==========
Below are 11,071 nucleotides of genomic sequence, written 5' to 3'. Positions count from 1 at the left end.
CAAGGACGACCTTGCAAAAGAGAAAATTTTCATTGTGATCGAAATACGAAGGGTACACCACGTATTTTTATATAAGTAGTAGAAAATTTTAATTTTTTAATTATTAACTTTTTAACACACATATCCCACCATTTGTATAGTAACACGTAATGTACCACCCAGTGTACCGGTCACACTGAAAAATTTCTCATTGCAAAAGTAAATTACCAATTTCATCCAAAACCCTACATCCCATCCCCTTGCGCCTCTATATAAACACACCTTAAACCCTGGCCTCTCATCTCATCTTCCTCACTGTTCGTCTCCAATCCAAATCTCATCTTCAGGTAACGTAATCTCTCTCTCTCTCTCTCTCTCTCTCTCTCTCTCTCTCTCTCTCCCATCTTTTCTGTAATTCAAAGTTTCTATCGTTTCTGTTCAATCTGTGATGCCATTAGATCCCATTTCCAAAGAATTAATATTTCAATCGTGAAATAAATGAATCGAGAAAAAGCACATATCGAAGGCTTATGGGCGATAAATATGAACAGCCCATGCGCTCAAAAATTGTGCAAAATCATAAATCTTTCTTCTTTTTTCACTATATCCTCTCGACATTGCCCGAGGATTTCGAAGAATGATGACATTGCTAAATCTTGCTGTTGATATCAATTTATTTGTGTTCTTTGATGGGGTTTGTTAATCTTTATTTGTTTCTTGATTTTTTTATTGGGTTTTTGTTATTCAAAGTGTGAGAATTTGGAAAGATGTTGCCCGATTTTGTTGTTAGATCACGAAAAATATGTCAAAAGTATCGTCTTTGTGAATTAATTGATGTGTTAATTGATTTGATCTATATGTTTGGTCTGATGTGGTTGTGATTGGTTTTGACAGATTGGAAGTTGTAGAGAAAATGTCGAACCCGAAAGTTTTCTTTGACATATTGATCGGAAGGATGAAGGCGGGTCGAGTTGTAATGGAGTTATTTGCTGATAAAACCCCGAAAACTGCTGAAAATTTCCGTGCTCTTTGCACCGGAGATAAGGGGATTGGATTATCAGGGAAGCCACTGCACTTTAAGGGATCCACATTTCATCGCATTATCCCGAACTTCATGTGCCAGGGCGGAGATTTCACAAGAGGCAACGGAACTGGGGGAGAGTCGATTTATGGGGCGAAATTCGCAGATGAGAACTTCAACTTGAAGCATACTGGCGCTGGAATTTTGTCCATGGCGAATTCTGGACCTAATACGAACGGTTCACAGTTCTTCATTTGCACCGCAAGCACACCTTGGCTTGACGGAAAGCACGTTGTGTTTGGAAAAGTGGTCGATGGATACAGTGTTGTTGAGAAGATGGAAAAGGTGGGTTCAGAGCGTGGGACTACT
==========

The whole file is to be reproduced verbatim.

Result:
Below are 11,071 nucleotides of genomic sequence, written 5' to 3'. Positions count from 1 at the left end.
CAAGGACGACCTTGCAAAAGAGAAAATTTTCATTGTGATCGAAATACGAAGGGTACACCACGTATTTTTATATAAGTAGTAGAAAATTTTAATTTTTTAATTATTAACTTTTTAACACACATATCCCACCATTTGTATAGTAACACGTAATGTACCACCCAGTGTACCGGTCACACTGAAAAATTTCTCATTGCAAAAGTAAATTACCAATTTCATCCAAAACCCTACATCCCATCCCCTTGCGCCTCTATATAAACACACCTTAAACCCTGGCCTCTCATCTCATCTTCCTCACTGTTCGTCTCCAATCCAAATCTCATCTTCAGGTAACGTAATCTCTCTCTCTCTCTCTCTCTCTCTCTCTCTCTCTCTCTCTCTCCCATCTTTTCTGTAATTCAAAGTTTCTATCGTTTCTGTTCAATCTGTGATGCCATTAGATCCCATTTCCAAAGAATTAATATTTCAATCGTGAAATAAATGAATCGAGAAAAAGCACATATCGAAGGCTTATGGGCGATAAATATGAACAGCCCATGCGCTCAAAAATTGTGCAAAATCATAAATCTTTCTTCTTTTTTCACTATATCCTCTCGACATTGCCCGAGGATTTCGAAGAATGATGACATTGCTAAATCTTGCTGTTGATATCAATTTATTTGTGTTCTTTGATGGGGTTTGTTAATCTTTATTTGTTTCTTGATTTTTTTATTGGGTTTTTGTTATTCAAAGTGTGAGAATTTGGAAAGATGTTGCCCGATTTTGTTGTTAGATCACGAAAAATATGTCAAAAGTATCGTCTTTGTGAATTAATTGATGTGTTAATTGATTTGATCTATATGTTTGGTCTGATGTGGTTGTGATTGGTTTTGACAGATTGGAAGTTGTAGAGAAAATGTCGAACCCGAAAGTTTTCTTTGACATATTGATCGGAAGGATGAAGGCGGGTCGAGTTGTAATGGAGTTATTTGCTGATAAAACCCCGAAAACTGCTGAAAATTTCCGTGCTCTTTGCACCGGAGATAAGGGGATTGGATTATCAGGGAAGCCACTGCACTTTAAGGGATCCACATTTCATCGCATTATCCCGAACTTCATGTGCCAGGGCGGAGATTTCACAAGAGGCAACGGAACTGGGGGAGAGTCGATTTATGGGGCGAAATTCGCAGATGAGAACTTCAACTTGAAGCATACTGGCGCTGGAATTTTGTCCATGGCGAATTCTGGACCTAATACGAACGGTTCACAGTTCTTCATTTGCACCGCAAGCACACCTTGGCTTGACGGAAAGCACGTTGTGTTTGGAAAAGTGGTCGATGGATACAGTGTTGTTGAGAAGATGGAAAAGGTGGGTTCAGAGCGTGGGACTACT